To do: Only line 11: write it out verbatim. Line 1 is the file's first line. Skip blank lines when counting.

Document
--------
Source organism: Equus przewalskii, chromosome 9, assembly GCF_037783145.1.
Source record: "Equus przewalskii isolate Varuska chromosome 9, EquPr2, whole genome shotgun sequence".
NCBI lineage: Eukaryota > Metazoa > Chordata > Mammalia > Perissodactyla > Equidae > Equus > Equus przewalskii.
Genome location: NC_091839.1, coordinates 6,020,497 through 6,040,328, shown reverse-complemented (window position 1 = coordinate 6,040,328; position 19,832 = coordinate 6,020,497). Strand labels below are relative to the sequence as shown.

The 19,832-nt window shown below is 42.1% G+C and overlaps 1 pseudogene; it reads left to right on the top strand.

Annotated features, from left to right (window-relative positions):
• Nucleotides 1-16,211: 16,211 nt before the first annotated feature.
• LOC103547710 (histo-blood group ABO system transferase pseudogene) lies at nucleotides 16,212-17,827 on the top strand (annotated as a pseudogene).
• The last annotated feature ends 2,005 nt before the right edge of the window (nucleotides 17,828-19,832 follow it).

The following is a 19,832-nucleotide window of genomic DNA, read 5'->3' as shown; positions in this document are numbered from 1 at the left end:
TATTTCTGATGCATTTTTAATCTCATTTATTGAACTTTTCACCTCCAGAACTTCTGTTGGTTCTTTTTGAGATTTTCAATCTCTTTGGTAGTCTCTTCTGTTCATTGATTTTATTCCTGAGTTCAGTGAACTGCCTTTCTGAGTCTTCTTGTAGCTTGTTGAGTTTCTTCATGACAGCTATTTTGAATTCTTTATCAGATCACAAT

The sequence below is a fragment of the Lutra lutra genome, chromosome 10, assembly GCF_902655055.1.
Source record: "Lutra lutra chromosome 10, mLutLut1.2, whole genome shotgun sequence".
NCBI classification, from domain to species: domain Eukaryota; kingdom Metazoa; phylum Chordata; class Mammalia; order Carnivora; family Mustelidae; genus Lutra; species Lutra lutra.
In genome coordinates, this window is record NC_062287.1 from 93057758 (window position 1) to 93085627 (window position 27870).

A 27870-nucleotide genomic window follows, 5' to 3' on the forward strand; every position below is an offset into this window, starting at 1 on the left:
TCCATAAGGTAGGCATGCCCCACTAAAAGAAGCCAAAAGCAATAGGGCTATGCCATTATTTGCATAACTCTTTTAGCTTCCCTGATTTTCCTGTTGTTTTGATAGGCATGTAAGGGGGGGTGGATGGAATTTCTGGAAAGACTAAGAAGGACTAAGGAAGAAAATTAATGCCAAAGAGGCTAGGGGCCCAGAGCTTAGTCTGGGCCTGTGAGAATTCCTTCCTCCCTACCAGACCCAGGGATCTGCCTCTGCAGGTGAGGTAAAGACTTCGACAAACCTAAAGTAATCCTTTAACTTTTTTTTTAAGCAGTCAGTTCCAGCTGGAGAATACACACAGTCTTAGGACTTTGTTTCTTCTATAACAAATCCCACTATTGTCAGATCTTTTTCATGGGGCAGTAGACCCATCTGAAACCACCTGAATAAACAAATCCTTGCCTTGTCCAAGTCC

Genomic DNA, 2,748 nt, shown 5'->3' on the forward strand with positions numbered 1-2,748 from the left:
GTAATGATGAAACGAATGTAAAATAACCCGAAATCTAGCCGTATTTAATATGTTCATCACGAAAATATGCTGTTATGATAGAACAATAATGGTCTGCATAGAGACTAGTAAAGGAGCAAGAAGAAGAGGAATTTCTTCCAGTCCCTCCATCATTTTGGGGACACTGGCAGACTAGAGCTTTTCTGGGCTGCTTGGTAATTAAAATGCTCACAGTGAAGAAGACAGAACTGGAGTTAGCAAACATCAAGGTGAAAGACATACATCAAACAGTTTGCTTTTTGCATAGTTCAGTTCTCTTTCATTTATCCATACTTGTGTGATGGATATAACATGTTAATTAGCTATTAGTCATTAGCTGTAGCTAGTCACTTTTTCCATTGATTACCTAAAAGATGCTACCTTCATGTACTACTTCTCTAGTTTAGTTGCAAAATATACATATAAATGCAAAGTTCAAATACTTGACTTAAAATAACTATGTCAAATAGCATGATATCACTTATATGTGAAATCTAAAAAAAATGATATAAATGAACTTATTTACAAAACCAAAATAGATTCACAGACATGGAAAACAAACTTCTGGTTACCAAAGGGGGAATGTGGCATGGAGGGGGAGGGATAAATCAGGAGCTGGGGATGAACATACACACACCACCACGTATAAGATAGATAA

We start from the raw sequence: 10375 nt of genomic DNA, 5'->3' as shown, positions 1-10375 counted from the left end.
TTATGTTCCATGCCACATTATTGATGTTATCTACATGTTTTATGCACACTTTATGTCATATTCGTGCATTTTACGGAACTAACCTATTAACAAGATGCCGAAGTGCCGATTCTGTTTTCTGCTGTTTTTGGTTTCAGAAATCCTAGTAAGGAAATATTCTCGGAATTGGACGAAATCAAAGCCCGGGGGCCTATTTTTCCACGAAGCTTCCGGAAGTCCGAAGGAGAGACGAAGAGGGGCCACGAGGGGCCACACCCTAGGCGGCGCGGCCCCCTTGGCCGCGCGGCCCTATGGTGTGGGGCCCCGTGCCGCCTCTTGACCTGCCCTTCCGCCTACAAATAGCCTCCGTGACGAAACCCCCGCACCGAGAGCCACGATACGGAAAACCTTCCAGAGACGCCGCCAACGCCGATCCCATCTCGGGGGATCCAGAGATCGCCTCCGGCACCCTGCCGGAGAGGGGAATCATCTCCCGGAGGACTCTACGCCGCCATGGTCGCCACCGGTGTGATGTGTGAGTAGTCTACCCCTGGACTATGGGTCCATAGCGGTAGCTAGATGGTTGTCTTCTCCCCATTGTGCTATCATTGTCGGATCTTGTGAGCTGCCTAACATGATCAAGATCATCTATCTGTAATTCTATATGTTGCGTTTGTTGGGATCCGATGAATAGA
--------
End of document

TATTTCTGATGCATTTTTAATCTCATTTATTGAACTTTTCACCTCCAGAACTTCTGTTGGTTCTTTTTGAGATTTTCAATCTCTTTGGTAGTCTCTTCTGTTCATTGATTTTATTCCTGAGTTCAGTGAACTGCCTTTCTGAGTCTTCTTGTAGCTTGTTGAGTTTCTTCATGACAGCTATTTTGAATTCTTTATCAGATCACAAT